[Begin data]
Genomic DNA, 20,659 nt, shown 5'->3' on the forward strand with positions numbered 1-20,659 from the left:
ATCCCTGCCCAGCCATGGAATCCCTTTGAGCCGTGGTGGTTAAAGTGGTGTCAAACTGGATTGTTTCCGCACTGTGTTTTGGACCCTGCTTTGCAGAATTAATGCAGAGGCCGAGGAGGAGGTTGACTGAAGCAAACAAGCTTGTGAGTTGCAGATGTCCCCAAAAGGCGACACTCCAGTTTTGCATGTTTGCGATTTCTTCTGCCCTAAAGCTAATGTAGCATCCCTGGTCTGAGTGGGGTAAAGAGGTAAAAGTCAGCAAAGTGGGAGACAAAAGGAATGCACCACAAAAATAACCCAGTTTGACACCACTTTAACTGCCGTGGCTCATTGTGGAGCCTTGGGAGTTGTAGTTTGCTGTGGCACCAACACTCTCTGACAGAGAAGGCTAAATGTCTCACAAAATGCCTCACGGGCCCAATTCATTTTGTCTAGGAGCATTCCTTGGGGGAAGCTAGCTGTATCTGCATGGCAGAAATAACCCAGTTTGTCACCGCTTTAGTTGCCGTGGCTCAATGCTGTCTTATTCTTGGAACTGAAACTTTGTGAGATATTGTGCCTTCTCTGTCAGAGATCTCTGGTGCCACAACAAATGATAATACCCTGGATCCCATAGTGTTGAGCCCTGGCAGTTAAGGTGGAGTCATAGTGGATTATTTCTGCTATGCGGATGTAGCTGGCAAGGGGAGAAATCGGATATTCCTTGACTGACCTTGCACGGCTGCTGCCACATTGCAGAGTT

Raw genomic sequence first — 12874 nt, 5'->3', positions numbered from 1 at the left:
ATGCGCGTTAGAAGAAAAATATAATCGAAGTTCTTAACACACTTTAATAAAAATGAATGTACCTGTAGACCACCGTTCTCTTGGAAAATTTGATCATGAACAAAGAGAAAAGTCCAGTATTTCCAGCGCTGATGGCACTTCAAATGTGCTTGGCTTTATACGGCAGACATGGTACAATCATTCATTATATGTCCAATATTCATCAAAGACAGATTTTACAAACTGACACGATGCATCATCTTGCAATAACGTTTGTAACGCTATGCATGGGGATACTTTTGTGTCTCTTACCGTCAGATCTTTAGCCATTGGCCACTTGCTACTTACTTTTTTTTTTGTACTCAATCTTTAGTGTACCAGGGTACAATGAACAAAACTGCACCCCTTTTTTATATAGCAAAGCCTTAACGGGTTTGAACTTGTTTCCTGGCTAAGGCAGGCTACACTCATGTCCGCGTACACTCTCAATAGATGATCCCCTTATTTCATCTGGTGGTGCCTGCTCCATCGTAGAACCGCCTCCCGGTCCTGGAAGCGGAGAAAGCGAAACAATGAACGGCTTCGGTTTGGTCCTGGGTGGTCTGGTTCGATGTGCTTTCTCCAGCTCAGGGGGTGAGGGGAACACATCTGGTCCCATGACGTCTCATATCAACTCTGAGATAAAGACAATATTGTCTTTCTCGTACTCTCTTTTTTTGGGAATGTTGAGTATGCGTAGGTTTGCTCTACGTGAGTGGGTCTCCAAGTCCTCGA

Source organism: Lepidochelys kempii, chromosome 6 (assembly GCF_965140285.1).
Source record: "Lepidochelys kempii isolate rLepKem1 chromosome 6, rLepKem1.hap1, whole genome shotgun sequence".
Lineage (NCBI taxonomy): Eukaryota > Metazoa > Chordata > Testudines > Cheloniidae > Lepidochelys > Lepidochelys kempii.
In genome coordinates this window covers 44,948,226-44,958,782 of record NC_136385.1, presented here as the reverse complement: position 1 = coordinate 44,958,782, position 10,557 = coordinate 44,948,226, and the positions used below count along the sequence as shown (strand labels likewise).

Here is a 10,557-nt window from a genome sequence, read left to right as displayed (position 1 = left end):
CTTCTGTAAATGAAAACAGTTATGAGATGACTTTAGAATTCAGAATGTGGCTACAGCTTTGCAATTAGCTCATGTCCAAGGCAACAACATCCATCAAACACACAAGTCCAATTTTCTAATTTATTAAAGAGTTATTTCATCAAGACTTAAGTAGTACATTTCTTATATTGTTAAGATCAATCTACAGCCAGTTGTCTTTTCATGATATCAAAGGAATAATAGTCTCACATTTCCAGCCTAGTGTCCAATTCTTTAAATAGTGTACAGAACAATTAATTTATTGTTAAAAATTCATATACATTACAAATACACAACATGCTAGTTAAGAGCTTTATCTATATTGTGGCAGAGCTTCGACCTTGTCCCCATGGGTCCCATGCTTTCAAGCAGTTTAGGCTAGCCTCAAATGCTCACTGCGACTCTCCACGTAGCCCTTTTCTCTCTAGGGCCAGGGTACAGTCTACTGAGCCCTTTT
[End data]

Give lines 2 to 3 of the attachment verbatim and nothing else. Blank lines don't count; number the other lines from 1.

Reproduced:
ATCCCTGCCCAGCCATGGAATCCCTTTGAGCCGTGGTGGTTAAAGTGGTGTCAAACTGGATTGTTTCCGCACTGTGTTTTGGACCCTGCTTTGCAGAATTAATGCAGAGGCCGAGGAGGAGGTTGACTGAAGCAAACAAGCTTGTGAGTTGCAGATGTCCCCAAAAGGCGACACTCCAGTTTTGCATGTTTGCGATTTCTTCTGCCCTAAAGCTAATGTAGCATCCCTGGTCTGAGTGGGGTAAAGAGGTAAAAGTCAGCAAAGTGGGAGACAAAAGGAATGCACCACAAAAATAACCCAGTTTGACACCACTTTAACTGCCGTGGCTCATTGTGGAGCCTTGGGAGTTGTAGTTTGCTGTGGCACCAACACTCTCTGACAGAGAAGGCTAAATGTCTCACAAAATGCCTCACGGGCCCAATTCATTTTGTCTAGGAGCATTCCTTGGGGGAAGCTAGCTGTATCTGCATGGCAGAAATAACCCAGTTTGTCACCGCTTTAGTTGCCGTGGCTCAATGCTGTCTTATTCTTGGAACTGAAACTTTGTGAGATATTGTGCCTTCTCTGTCAGAGATCTCTGGTGCCACAACAAATGATAATACCCTGGATCCCATAGTGTTGAGCCCTGGCAGTTAAGGTGGAGTCATAGTGGATTATTTCTGCTATGCGGATGTAGCTGGCAAGGGGAGAAATCGGATATTCCTTGACTGACCTTGCACGGCTGCTGCCACATTGCAGAGTT

Raw genomic sequence first — 12874 nt, 5'->3', positions numbered from 1 at the left: